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Greenideinae : Schoutedenii : Schoutedenia ralumensis


Schoutedenia ralumensis

Two-tailed euphorb aphid

On this page: Identification & Distribution Other aphids on the same host

Identification & Distribution

Adult apterae (see first picture below) of Schoutedenia ralumensis are lemon-yellow or green. Antennal tubercles are absent. The antennae are 5-segmented, 0.4-0.75 times as long as the body, with a terminal process usually more than 0.5 times the base of antennal segment VI (cf. Schoutedenia emblica, where the terminal process is usually less than 0.5 times its base). The apterae lack secondary rhinaria. Antennal hairs are about 0.5 times the basal diameter of segment III. The head is fused with the prothorax, and eyes are represented only by triommatidia. The apical rostral segment (RIV+V) is about 0.05 times the second hind tarsal segment, and shorter than the antennal terminal process (cf. Schoutedenia emblica, which has RIV+V longer than the terminal process). Femora and trochanters are fused. First tarsal segments have 3 hairs. Thoracic spiracles have unusually large bases; spiracles of abdominal segments I-VI are rather more rounded than usual, but of normal size. Abdominal marginal sclerites are not pigmented. Abdominal segment VII bears a pair of long projections. The siphunculi are conical and bear 4 hairs. Tergite VIII is very small, and the cauda is broad and carries 4 long conspicuous hairs. Body length of adult Schoutedenia ralumensis apterae is 1.4-1.8 mm.

Note: Liu et al. (2013) suggest that, given the morphological characters and their molecular data, the validity of the only other recognised member of the genus, Schoutedenia emblica, is doubtful, and it may be a synonym of Schoutedenia ralumensis.

Images above copyright Nick Lambert,/a> under a Creative Commons Attribution 3.0 License.

In the alatae, secondary rhinaria are distributed 18-65 on antennal segment III, 1-9 on segment IV, and usually none on V. The head of the alate is distinct from the thorax and bears compound eyes. The forewing veins are thickly black-bordered. The forewing media vein is once branched, and the hindwings are without oblique veins.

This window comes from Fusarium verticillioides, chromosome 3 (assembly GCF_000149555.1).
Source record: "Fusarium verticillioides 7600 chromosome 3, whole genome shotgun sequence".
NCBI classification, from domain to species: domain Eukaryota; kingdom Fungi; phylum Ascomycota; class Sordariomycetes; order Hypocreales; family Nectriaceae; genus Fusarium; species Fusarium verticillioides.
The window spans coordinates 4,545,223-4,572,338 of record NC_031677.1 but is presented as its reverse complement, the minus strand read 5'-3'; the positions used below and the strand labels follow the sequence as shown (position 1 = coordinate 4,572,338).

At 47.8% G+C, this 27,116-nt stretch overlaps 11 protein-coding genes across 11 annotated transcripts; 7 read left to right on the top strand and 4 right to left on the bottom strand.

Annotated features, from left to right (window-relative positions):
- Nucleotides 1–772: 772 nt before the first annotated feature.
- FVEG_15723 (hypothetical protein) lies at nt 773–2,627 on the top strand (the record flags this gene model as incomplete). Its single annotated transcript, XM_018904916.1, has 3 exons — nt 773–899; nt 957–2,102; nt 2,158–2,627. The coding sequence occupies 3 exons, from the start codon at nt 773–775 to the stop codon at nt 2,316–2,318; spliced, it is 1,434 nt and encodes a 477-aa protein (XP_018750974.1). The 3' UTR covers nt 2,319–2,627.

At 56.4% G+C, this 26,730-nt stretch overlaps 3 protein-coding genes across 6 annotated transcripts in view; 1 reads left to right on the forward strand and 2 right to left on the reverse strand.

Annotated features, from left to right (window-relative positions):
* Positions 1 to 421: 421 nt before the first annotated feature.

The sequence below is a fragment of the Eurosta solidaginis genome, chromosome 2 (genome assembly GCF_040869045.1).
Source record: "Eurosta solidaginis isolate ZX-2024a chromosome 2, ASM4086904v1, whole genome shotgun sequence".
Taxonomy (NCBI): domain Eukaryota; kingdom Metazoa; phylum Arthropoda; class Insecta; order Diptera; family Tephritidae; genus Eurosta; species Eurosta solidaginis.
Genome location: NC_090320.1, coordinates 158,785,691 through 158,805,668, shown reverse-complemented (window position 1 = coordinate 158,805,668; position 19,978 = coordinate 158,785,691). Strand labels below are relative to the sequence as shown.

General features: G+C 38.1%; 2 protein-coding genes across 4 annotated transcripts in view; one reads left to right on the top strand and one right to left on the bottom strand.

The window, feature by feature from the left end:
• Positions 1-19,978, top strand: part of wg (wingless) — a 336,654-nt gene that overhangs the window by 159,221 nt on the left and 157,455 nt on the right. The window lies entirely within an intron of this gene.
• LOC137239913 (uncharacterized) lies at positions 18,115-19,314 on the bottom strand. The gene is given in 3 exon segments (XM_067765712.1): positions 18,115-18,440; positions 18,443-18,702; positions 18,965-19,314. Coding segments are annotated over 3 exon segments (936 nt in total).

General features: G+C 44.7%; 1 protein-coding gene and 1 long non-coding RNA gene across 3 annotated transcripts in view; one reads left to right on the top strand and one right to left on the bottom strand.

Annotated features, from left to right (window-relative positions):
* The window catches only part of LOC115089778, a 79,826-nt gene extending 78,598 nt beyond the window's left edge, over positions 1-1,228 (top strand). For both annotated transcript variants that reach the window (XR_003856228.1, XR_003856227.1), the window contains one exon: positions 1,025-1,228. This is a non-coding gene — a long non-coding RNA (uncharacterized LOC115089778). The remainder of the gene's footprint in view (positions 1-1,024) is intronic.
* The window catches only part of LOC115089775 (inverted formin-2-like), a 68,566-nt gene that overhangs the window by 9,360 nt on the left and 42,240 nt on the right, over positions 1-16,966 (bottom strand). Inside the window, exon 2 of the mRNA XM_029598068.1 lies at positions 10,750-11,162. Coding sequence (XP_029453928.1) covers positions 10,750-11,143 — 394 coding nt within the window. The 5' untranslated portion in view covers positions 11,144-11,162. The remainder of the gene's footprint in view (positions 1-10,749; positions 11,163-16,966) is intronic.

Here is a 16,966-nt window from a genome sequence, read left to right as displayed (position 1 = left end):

Schoutedenia ralumensis is monoecious, with a much wider host range than Schoutedenia emblica, feeding on young shoots, leaves and stems of several genera in the Phyllanthaceae (= Euphorbiaceae), including Breynia, Bridelia, Flueggea, Glochidion, and Phyllanthus. They are partially holocyclic, with oviparae and alate males occurring with parthenogenetic generations through the summer and autumn. Fundatrices are present in spring. Schoutedenia ralumensis is widespread in south-east Asia, India, Africa and the east coast of Australia.


Other aphids on the same host

Schoutedenia ralumensis has been recorded on 6 Breynia species (Breynia cernua, Breynia disticha, Breynia fruticosa, Breynia oblongifolia, Breynia racemosa, Breynia vitis-idaea).

Schoutedenia ralumensis has been recorded on 3 Flueggea species ( Flueggea leucopyrus, Flueggea macrosipila, Flueggea virosa).


We are very grateful to Nick Lambert for putting his images of Schoutedenia ralumensis under a creative commons licence.

We have used the keys and species accounts of Eastop (1956) together with information from Liu et al. (2013), and from Roger Blackman & Victor Eastop in Aphids on Worlds Plants. We fully acknowledge these authors and those listed in the reference sections as the source for the (summarized) taxonomic information we have presented. Any errors in identification or information are ours alone, and we would be very grateful for any corrections. For assistance on the terms used for aphid morphology we suggest the figure provided by Blackman & Eastop (2006).

Useful weblinks


  • Eastop. 1966. A taxonomic study of Australian Aphidoidea (Homoptera). Australian Journal of Zoology 14, 399-592. (p. 502) Abstract

  • Liu, Q-H. et al. (2013). DNA barcoding of Greenideinae (Hemiptera : Aphididae) with resolving taxonomy problems. Invertebrate Systematics 27, 428-438. Full text